The Queen's Speech: Unspeakable are given a reprieve

Queen's Speech
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Prospects of a ban on fox-hunting in the near future receded after Labour appeared to distance itself yesterday from taking direct action.

It is understood it will rely on a Private Member's Bill, which are notoriously difficult to get through Parliament, to change the law. However, the Home Office has no current plans to draft and support an anti-fox- hunting Bill for a Labour MP to adopt. Jack Straw, Home Secretary, asked yesterday whether the Government would introduce a ban, would only repeat Labour's manifesto commitment to give MPs a free vote in the Commons on the issue.

But a Home Office source later made it clear that a ban on fox-hunting was not a priority for the Home Office, and would be left to an MP to bring in. The source said: "We have the next five years to bring in legislation, this is not considered a priority."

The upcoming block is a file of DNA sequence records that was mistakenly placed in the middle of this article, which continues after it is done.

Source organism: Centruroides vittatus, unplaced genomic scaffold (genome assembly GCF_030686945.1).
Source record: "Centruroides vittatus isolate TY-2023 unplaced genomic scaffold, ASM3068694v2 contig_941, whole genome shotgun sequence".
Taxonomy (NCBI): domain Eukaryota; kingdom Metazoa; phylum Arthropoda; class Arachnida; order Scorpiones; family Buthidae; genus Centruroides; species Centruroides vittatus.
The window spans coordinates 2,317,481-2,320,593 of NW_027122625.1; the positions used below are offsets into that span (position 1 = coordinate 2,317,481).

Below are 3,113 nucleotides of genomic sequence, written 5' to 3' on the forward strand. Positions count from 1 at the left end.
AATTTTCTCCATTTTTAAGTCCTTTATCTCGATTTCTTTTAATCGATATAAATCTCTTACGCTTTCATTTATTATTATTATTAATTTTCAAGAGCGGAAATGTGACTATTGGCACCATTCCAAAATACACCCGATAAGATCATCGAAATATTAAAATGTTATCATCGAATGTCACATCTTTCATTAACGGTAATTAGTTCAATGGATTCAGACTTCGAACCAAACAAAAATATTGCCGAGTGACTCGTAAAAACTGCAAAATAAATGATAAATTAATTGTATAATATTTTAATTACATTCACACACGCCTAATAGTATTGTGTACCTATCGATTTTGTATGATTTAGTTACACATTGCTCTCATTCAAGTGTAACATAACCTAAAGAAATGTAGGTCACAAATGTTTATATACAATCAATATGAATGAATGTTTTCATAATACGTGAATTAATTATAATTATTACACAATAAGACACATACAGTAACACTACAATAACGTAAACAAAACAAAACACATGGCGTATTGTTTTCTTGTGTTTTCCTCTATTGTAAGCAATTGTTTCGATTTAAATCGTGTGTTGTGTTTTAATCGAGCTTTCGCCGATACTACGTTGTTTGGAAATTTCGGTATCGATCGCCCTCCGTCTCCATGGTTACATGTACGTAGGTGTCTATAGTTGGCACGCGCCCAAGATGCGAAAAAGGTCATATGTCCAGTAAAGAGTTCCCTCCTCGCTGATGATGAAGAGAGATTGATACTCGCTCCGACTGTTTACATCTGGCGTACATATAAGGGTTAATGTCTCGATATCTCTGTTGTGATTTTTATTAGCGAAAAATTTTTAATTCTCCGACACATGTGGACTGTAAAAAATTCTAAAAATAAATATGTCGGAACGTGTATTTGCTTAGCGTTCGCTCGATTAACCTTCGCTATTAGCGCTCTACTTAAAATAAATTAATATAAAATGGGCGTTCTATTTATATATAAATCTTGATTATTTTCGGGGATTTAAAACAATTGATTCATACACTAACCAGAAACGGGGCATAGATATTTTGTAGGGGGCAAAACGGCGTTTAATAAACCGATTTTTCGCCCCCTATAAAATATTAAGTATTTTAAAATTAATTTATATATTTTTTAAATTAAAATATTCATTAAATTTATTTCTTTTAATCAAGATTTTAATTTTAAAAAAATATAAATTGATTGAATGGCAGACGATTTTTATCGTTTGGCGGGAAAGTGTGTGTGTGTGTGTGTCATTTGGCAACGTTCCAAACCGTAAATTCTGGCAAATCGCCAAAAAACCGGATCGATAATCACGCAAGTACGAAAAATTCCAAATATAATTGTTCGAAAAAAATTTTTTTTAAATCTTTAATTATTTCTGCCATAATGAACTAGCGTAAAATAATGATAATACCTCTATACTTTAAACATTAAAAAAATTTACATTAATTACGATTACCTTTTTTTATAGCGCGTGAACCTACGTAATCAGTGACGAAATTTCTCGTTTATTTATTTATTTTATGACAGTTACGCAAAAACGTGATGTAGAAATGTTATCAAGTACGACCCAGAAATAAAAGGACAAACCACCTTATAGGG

While there is a clear majority in the Commons opposed to people with hounds chasing foxes, Private Members' Bills can be easily thwarted by parliamentary procedure.

The development will be greeted with dismay by anti-hunting campaigners and many MPs, who believed that although Labour has never directly pledged to outlaw fox hunts, the so-called sport would be brought to an end with the introduction of a new government.

This belief was reinforced by comments made by Tony Blair that he would vote to ban fox-hunting if Labour won the election.

Shortly before the election Tony Banks, who has since been made Sports Minister, wrote to Mr Blair asking him to sort out "confusion" over the issue following the publication of the party's manifesto amid fears that Labour had watered down their position on fox-hunting.

Mr Banks said at the time: "If it isn't clarified there will be intense anger about this, starting with me."

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